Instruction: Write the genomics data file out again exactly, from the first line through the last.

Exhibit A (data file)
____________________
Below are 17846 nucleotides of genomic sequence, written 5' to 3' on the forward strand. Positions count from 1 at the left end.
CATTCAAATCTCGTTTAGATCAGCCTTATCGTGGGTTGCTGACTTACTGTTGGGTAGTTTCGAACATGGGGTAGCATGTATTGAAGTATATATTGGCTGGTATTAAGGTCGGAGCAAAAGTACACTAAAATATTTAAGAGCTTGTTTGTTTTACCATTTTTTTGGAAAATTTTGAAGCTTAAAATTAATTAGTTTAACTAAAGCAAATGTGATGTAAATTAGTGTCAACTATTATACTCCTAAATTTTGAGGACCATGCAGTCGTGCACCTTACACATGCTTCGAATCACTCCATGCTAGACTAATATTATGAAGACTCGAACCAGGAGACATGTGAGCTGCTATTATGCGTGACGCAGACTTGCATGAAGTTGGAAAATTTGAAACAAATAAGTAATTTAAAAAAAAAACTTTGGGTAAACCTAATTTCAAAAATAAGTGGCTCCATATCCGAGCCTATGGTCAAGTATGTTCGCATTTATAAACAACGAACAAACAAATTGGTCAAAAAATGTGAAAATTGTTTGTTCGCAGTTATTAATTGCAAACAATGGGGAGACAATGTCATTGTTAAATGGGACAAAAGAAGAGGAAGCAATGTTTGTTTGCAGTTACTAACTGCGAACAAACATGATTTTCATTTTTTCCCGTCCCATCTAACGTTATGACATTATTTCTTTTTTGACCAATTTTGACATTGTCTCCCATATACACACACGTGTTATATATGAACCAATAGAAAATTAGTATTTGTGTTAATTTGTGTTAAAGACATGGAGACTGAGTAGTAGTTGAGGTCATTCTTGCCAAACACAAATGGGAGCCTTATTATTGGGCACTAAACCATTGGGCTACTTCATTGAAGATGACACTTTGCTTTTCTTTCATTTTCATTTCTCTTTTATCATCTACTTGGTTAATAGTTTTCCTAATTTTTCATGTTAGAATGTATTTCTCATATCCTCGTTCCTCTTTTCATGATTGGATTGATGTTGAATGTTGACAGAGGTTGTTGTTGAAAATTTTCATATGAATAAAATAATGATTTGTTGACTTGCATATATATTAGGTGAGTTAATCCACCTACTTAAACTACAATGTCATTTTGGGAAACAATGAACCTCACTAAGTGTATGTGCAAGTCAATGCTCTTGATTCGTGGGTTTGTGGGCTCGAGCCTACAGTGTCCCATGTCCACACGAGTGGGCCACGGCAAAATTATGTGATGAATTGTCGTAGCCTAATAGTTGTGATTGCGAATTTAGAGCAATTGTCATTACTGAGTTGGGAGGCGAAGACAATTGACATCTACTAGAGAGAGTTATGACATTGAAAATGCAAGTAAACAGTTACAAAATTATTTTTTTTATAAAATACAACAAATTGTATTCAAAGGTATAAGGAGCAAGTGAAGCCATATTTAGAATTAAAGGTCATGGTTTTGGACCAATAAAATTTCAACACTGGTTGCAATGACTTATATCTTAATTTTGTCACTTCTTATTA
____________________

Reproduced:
Below are 17846 nucleotides of genomic sequence, written 5' to 3' on the forward strand. Positions count from 1 at the left end.
CATTCAAATCTCGTTTAGATCAGCCTTATCGTGGGTTGCTGACTTACTGTTGGGTAGTTTCGAACATGGGGTAGCATGTATTGAAGTATATATTGGCTGGTATTAAGGTCGGAGCAAAAGTACACTAAAATATTTAAGAGCTTGTTTGTTTTACCATTTTTTTGGAAAATTTTGAAGCTTAAAATTAATTAGTTTAACTAAAGCAAATGTGATGTAAATTAGTGTCAACTATTATACTCCTAAATTTTGAGGACCATGCAGTCGTGCACCTTACACATGCTTCGAATCACTCCATGCTAGACTAATATTATGAAGACTCGAACCAGGAGACATGTGAGCTGCTATTATGCGTGACGCAGACTTGCATGAAGTTGGAAAATTTGAAACAAATAAGTAATTTAAAAAAAAAACTTTGGGTAAACCTAATTTCAAAAATAAGTGGCTCCATATCCGAGCCTATGGTCAAGTATGTTCGCATTTATAAACAACGAACAAACAAATTGGTCAAAAAATGTGAAAATTGTTTGTTCGCAGTTATTAATTGCAAACAATGGGGAGACAATGTCATTGTTAAATGGGACAAAAGAAGAGGAAGCAATGTTTGTTTGCAGTTACTAACTGCGAACAAACATGATTTTCATTTTTTCCCGTCCCATCTAACGTTATGACATTATTTCTTTTTTGACCAATTTTGACATTGTCTCCCATATACACACACGTGTTATATATGAACCAATAGAAAATTAGTATTTGTGTTAATTTGTGTTAAAGACATGGAGACTGAGTAGTAGTTGAGGTCATTCTTGCCAAACACAAATGGGAGCCTTATTATTGGGCACTAAACCATTGGGCTACTTCATTGAAGATGACACTTTGCTTTTCTTTCATTTTCATTTCTCTTTTATCATCTACTTGGTTAATAGTTTTCCTAATTTTTCATGTTAGAATGTATTTCTCATATCCTCGTTCCTCTTTTCATGATTGGATTGATGTTGAATGTTGACAGAGGTTGTTGTTGAAAATTTTCATATGAATAAAATAATGATTTGTTGACTTGCATATATATTAGGTGAGTTAATCCACCTACTTAAACTACAATGTCATTTTGGGAAACAATGAACCTCACTAAGTGTATGTGCAAGTCAATGCTCTTGATTCGTGGGTTTGTGGGCTCGAGCCTACAGTGTCCCATGTCCACACGAGTGGGCCACGGCAAAATTATGTGATGAATTGTCGTAGCCTAATAGTTGTGATTGCGAATTTAGAGCAATTGTCATTACTGAGTTGGGAGGCGAAGACAATTGACATCTACTAGAGAGAGTTATGACATTGAAAATGCAAGTAAACAGTTACAAAATTATTTTTTTTATAAAATACAACAAATTGTATTCAAAGGTATAAGGAGCAAGTGAAGCCATATTTAGAATTAAAGGTCATGGTTTTGGACCAATAAAATTTCAACACTGGTTGCAATGACTTATATCTTAATTTTGTCACTTCTTATTA